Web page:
There’s something unusual about the case of San Diego police officer Anthony Arevalos: Police asked the district attorney’s office to pursue charges against him but prosecutors declined, so he was sent back to work.
He stands accused of sexually assaulting women, soliciting bribes and falsely imprisoning them. As Keegan Kyle writes, “police knew of an allegation more than a year before he was arrested and fired. But he stayed on the job after the incident and retained the authority that prosecutors say he used to solicit sexual favors or assault five other women.”
One woman has filed a $5.5 million claim against the city, saying police didn’t properly investigate and discipline Arevalos before he sexually assaulted her.
Arevalos is just one of several San Diego cops who stand accused of a variety of serious offenses.
No Water Rate Increase for Now
The city of San Diego won’t pass on about $9 million in increased water rate expenses to residents for the first half of 2012, the U-T reports, and will instead use more water from city reservoirs and cut spending.
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When a Non-Profit Gets into For-Profit Business
A non-profit foundation creating an arts and culture district at the former Naval Training Center ran into a major hiccup earlier this year: it ended up with surprise tax bills. It all had to do with for-profit subcompanies. What are they all about?
Also in arts, the North County Times says the Surfing Madonna mosaic in Encinitas has been removed without harm to the artwork.
Library Funding Talks Continue
As we told you earlier this week, library boosters still need to raise $28 million to pay for the new downtown central library, which is now under construction, and they’ve gotta do it in a hurry. A library foundation representative says money talks are continuing, City News Service Reports: “We’re talking to a $20 million donor who is talking about (putting) their name on the library. We’re talking to a $10 million donor who is interested in the courtyard.”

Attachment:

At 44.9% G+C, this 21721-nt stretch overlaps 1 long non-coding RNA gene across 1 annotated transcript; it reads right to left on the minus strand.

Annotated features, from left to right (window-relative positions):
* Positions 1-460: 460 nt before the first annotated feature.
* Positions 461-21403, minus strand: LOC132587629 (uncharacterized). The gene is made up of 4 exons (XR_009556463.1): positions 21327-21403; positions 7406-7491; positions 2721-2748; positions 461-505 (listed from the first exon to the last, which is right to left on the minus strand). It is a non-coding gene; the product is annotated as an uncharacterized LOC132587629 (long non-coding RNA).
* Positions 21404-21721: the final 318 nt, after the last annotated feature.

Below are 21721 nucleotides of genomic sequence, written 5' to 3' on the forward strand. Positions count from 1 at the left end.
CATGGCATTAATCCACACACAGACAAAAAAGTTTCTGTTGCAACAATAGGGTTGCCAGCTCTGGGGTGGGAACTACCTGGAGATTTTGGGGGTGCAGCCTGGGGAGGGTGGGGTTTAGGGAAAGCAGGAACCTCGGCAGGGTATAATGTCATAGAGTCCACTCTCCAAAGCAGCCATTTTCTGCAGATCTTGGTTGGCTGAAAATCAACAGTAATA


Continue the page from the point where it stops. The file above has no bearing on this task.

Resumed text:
Local Legislator Angry over Pay Cut
Assemblyman Marty Block has joined the ranks of state legislators who are miffed that the state controller cut off their pay in a snit over the budget. His action “raises significant constitutional issues about the balance of powers, the separation of legislative and executive branches,” Block said, according to a Sacramento TV station.
The station says legislators are losing $400 a day, saving the state $50,000 daily. Wow. Can we do this every year?
Dick Enberg, who’s covering Wimbledon for ESPN before returning home to broadcast Padres games, is getting some mockery online for a perfectly innocent (and perfectly naughty-sounding) on-air remark about a fuss over the color of tennis balls.
An opinion piece in the U-T says that the beach booze ban has shown over the past three summers to be a very good thing. “Alcohol-related crime is down. Violent crime is down. Vandalism of homes and yards has decreased. The number of underage drinking violations is less than one-third of the city’s total. Police have reduced the number of officers on holidays, preserving a big slice of the department’s overtime budget.”
Mitt in Cali
Mitt Romney is fundraising in California this week, including SoCal. He owns a house in La Jolla, about which the Reader has lots of links and details, including that “ex-San Diego mayor Maureen O’Connor and her late husband Bob Peterson, founder of Jack-in-the-Box, once owned the elegant old residence.”
Not Getting Whitey
In 2006 a cop in San Diego said he saw now-captured killer James “Whitey” Bulger leaving a movie theater in San Diego in 2006, but nobody believed him. The movie was “The Departed,” Martin Scorsese’s Oscar-winning movie about the mob Bulger. Dianne Bell had a bit about in the U-T at the time.
Residents of La Jolla’s Bird Rock neighborhood are none too thrilled that MTV’s “Real World” reality show may be coming their way and setting up a home for a season’s cast there, the Reader reports. Councilwoman Sherri Lightner is worried enough to bring up the idea of changing zoning rules to corral future productions.
The latest edition of our San Diego Explained video series updates some of our previous explainers on the Convention Center expansion, medical marijuana rules, the NFL lockout and the Chargers stadium search.
Bug Expert Spins Regional Web
An entomologist from UC Riverside has sent out an alert: he wants brown widow spiders and their egg sacs. He’s doing research into their habitat and ways of exterminating the critters, who have been giving black widows a run for their money by squatting where they live in Southern California, including coastal San Diego County, the Riverside paper says.
The story includes a nice photo of a brown widow spider, whose stunning body markings make it look like a product of a modern painter.
It goes to show you that you can find art outside the museum or gallery. Just make sure it doesn’t bite. Unless it’s really experimental art, of course.